Don Isaac Abravanel (1437-1508) was a preeminent Jewish thinker, scholar, and prolific Biblical
commentator. In Exodus Chapter 5, Moses and Aaron petition Pharaoh in the name of God: Let My
People Go. The king was unmoved, let alone impressed. “And Pharaoh said: Who is God that I should
harken unto His voice to let Israel go? I know not God…”
“And afterward Moses and Aaron came, and said unto Pharaoh: Thus
says God, the God of Israel: Let My people go, that they may hold a
feast unto Me in the wilderness. And Pharaoh said: Who is God that I
should harken unto His voice to let Israel go? I know not God, and
moreover I will not let Israel go.”
Abravanel asks about Moses and Aaron’s follow up, after Pharaoh categorically refused them. “And they
said: The God of the Hebrews has spoken to us. Let us go, we pray you, three days’ journey into the
What in the world, Abravanel questions, were Moses and Aaron thinking? Pharaoh had just stated: “I
know not God, and moreover I will not let Israel go.” Further, what did the two brothers hope to
accomplish with the threat: “Lest He fall upon us with pestilence, or with the sword?” Pharaoh couldn’t
care less about such chatter.
Really, Aaron and Moses knew exactly what they were doing. After they heard Pharaoh profess
ignorance of God, and a refusal to let the Jews celebrate in the desert, the two men doubled down: “The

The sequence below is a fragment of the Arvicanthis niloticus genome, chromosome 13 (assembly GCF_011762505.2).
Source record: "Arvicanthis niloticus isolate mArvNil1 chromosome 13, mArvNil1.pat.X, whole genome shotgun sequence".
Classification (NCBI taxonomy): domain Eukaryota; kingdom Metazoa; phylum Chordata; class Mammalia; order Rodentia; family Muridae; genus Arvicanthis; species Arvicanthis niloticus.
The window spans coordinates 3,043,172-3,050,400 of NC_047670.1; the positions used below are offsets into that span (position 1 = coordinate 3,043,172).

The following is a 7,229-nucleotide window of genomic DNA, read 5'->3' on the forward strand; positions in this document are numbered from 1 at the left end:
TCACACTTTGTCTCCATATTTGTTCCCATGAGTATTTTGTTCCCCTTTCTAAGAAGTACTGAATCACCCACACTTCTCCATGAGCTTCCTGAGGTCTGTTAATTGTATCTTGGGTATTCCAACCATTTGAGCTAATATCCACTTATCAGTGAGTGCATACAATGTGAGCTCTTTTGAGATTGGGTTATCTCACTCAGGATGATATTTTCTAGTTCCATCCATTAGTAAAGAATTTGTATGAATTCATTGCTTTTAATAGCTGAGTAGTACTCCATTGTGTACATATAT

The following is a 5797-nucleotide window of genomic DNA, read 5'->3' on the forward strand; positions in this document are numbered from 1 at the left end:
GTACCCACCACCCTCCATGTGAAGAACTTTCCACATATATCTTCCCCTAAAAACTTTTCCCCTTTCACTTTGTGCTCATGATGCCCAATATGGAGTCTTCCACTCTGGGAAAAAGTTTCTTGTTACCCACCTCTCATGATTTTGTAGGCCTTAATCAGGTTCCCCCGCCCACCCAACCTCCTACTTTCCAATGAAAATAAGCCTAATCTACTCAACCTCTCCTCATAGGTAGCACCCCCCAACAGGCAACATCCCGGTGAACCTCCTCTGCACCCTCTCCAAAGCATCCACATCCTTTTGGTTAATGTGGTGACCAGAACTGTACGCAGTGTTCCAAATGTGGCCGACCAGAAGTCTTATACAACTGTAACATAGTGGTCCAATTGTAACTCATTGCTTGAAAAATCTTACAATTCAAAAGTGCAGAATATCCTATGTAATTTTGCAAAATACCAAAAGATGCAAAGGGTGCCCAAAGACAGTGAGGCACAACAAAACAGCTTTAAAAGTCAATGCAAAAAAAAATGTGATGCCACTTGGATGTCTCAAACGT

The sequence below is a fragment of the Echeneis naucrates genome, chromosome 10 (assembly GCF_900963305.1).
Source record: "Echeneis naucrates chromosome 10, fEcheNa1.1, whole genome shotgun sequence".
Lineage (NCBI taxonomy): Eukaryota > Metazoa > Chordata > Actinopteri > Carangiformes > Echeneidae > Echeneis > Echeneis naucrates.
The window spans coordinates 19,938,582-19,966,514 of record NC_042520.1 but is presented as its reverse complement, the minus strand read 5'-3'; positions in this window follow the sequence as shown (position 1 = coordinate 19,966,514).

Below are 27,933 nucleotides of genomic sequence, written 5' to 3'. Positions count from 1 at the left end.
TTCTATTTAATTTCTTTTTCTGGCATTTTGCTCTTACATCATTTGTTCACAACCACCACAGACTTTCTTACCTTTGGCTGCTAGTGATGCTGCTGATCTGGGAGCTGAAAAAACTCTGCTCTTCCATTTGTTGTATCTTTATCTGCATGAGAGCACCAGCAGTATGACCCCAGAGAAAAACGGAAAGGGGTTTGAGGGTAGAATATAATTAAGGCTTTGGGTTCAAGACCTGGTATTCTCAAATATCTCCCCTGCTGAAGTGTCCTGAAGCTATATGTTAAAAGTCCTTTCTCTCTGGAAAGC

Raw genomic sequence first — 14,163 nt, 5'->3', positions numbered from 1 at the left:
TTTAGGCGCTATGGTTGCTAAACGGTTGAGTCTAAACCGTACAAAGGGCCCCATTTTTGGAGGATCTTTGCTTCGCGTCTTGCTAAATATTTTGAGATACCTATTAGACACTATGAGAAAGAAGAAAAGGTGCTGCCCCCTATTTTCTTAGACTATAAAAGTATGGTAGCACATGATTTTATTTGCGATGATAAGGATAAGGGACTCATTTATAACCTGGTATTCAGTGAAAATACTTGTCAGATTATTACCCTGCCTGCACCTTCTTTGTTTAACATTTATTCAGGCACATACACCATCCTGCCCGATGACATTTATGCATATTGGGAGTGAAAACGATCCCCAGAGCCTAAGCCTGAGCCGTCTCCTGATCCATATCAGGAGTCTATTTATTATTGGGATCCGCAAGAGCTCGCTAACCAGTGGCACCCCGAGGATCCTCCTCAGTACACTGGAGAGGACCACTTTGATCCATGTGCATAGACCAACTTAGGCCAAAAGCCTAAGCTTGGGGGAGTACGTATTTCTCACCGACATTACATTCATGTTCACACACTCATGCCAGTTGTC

God of the Hebrews has spoken to us.” It amounted to giving Pharaoh a primer in Jewish history, and
the decisive role God played in it.
Abravanel elaborates on the lecture Moses and Aaron gave to the Egyptian monarch. Pharaoh, they
fired away. Have you heard of the God of Shem and Eiver? Have you heard of the God of Abraham, the
Hebrew, Who rescued the patriarch from a fiery furnace? What about that God Who brought military
victories to Abraham over enemy forces far greater than his?
Aaron and Moshe continued, Abravanel learns. Have you heard about the God of Isaac, Who brought
King Abimelech, the king of the Philistines, to his knees? What about that same God of Jacob, Who
The two brothers again addressed Pharaoh, now in present tense. You don’t stand a chance against the
God of the Hebrews. He watches over the Jewish people. That same Almighty spoke to us in a
prophecy, and commanded that we serve Him in the wilderness. A modest request – for you the king
to accept. We’re asking for three days in the desert, to sacrifice to the Almighty.
Moshe and Aaron concluded their remarks with a simple cost/benefit analysis. Besides, Pharaoh, the
celebration will benefit you. Should you turn us down, divine wrath will be brought to bear, in the
form of pestilence and the sword. Consequently, your slaves will be decimated, causing you great loss.
And all because you will not let the Hebrews celebrate for three days!
In sum, Abravanel explains the cogent argument put forth by Moses and Aaron to Pharaoh. The Bible
points out the king’s hubris and obstinacy. Though obnoxious, those traits did not cause Egypt’s utter
ruin. His ignorance of the all-powerful God of Israel did.